Until relatively recently, it was thought that the brain was only actively developing during childhood, but in the last two decades, researchers have confirmed that the brain continues to develop during adolescence — a period of time that can stretch from the middle school years into early adulthood.

May 1 is an exciting day for many high school seniors. It's decision day, when students commit to college — and send in those deposits — to hold their spot on campus.
Across the country, schools celebrate the achievement in different ways. Some hold assemblies where students get up and announce their decisions. In other places, students wear their college gear — a T-shirt or ball cap or sweatshirt.

College access and affordability: It's a common topic in higher education — because college is the one place that can really be a catapult when it comes to moving up the economic ladder.

And yet, research has shown that low-income students make up just 3 percent of the students that attend America's most selective colleges.

"Does being waitlisted count as half an acceptance??"

"Literally got waitlisted everywhere"

"Being waitlisted from your top choice is the worst feeling"

"What should one do when waitlisted at their top choice school? Asking for a friend."

"All these waitlisted got me feelin like Ladybird."

If you've ever gone down the rabbit hole that is OK Go's YouTube channel, then you know how insanely cool the band's music videos are.

Remember that skeleton hanging in the front of your biology — or art — classroom?

It's possible those bones are not plastic, but actual human remains. A lot of classroom skeletons, in high schools, universities and medical schools, are real.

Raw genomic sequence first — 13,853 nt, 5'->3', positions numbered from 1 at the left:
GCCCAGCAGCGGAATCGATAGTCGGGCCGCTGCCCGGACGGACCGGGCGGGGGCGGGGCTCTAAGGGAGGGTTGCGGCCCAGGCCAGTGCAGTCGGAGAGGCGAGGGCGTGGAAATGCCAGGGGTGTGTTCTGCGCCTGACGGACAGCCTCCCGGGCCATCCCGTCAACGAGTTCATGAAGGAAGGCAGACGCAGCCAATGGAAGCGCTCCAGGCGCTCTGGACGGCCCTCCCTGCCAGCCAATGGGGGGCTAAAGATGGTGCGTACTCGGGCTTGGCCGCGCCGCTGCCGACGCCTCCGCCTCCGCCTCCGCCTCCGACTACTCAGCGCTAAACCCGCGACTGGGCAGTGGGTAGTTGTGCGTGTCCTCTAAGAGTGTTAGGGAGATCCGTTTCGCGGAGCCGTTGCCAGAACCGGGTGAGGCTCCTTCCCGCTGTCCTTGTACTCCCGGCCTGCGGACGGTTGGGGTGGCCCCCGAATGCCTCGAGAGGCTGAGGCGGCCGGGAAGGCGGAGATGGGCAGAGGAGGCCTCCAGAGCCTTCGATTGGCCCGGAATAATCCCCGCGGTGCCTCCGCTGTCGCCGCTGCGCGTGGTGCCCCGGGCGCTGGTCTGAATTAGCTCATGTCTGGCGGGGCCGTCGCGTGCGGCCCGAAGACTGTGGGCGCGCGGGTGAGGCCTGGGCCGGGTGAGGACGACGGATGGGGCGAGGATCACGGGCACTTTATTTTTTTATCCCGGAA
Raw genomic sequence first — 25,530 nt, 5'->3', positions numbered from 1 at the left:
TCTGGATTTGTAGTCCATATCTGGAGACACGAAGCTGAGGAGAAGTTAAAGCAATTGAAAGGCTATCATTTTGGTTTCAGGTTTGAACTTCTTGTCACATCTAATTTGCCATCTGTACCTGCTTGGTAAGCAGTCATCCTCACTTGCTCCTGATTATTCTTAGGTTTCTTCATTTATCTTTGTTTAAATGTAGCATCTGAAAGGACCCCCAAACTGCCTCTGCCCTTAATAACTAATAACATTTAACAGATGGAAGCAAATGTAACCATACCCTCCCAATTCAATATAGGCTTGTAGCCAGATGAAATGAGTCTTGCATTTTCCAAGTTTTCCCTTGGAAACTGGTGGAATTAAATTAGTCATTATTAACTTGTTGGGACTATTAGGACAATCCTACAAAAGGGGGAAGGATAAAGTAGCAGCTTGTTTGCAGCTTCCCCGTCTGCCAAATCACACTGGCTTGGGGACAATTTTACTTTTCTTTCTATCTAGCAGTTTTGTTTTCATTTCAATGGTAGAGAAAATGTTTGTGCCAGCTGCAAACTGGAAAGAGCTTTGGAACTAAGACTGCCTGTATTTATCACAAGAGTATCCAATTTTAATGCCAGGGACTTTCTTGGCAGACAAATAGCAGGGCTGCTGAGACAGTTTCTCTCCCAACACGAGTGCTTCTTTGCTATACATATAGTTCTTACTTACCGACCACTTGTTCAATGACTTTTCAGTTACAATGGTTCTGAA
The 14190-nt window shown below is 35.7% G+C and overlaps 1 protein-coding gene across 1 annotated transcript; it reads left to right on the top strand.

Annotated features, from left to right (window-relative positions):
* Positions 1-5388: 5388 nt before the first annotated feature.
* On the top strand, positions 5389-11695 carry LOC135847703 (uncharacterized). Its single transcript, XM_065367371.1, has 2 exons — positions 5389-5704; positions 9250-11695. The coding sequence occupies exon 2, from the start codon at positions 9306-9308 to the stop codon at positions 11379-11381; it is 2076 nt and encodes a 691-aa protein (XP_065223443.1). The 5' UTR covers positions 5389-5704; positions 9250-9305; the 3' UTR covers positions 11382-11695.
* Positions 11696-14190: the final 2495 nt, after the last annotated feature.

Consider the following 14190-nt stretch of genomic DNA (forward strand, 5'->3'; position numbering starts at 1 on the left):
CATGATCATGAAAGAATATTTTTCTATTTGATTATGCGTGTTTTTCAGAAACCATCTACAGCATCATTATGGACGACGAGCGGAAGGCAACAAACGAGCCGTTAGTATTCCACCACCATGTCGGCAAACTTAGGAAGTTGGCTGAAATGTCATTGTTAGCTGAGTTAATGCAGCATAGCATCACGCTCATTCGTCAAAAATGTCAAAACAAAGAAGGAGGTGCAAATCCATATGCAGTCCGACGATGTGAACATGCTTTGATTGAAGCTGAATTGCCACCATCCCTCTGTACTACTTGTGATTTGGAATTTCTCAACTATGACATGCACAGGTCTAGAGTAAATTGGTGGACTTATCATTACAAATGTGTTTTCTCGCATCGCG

"Creativity now is as important in education as literacy, and we should treat it with the same status." That's one of the many quotes that has made Sir Ken Robinson's 2006 lecture on rethinking the nation's schools become one of the most popular TED talks — with more than 50 million views.

Our series Take A Number is exploring problems around the world — and the people who are trying to solve them — through the lens of a single number.

Here's a number: 90. That's how many days most refugees arriving in this country have before the basic resettlement money they get from the government runs out.

But once that three months is over, there are still so many things recent arrivals need. That's what Kari Miller saw over and over as a teacher in the public schools in Charlottesville, Va.

The plots of dystopian novels can be amazing. A group of teens in Holland, Mich., tells me about some of their favorites:

In Delirium by Lauren Oliver, Love is considered a disease. Characters get a vaccine for it. In Marissa Meyer's Renegades, the collapse of society has left only a small group of humans with extraordinary abilities. They work to establish justice and peace in their new world.

It's no secret that we've had a rough fall and winter with natural disasters. Even as we write this, fires burn in Southern California, adding to the previous wildfires in the northern part of the state that burned over 245,000 acres in October.

Hurricanes Irma and Harvey devastated communities across Florida and Texas, while touching communities in Georgia, Alabama, Tennessee, the Carolinas and Louisiana.